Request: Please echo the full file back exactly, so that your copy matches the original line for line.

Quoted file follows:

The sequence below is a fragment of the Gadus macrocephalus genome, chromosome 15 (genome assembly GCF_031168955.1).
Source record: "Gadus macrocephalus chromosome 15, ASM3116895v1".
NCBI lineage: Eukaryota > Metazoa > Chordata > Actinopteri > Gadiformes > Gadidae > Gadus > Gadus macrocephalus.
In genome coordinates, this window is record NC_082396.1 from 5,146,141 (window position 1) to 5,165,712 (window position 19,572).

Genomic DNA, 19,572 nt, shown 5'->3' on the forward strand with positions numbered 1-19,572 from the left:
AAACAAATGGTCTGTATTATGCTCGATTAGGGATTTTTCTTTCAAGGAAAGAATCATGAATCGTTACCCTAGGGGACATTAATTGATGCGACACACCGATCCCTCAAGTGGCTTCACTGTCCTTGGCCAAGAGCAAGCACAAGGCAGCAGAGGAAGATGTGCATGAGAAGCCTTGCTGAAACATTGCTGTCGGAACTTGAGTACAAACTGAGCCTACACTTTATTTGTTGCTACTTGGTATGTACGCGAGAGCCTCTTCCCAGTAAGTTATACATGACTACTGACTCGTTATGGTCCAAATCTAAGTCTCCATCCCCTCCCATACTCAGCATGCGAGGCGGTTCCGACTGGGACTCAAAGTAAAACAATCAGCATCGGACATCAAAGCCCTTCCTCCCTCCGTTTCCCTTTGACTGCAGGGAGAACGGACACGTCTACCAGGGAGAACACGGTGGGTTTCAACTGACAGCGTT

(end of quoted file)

The sequence below is a fragment of the Gadus macrocephalus genome, chromosome 15 (genome assembly GCF_031168955.1).
Source record: "Gadus macrocephalus chromosome 15, ASM3116895v1".
NCBI lineage: Eukaryota > Metazoa > Chordata > Actinopteri > Gadiformes > Gadidae > Gadus > Gadus macrocephalus.
In genome coordinates, this window is record NC_082396.1 from 5,146,141 (window position 1) to 5,165,712 (window position 19,572).

Genomic DNA, 19,572 nt, shown 5'->3' on the forward strand with positions numbered 1-19,572 from the left:
AAACAAATGGTCTGTATTATGCTCGATTAGGGATTTTTCTTTCAAGGAAAGAATCATGAATCGTTACCCTAGGGGACATTAATTGATGCGACACACCGATCCCTCAAGTGGCTTCACTGTCCTTGGCCAAGAGCAAGCACAAGGCAGCAGAGGAAGATGTGCATGAGAAGCCTTGCTGAAACATTGCTGTCGGAACTTGAGTACAAACTGAGCCTACACTTTATTTGTTGCTACTTGGTATGTACGCGAGAGCCTCTTCCCAGTAAGTTATACATGACTACTGACTCGTTATGGTCCAAATCTAAGTCTCCATCCCCTCCCATACTCAGCATGCGAGGCGGTTCCGACTGGGACTCAAAGTAAAACAATCAGCATCGGACATCAAAGCCCTTCCTCCCTCCGTTTCCCTTTGACTGCAGGGAGAACGGACACGTCTACCAGGGAGAACACGGTGGGTTTCAACTGACAGCGTT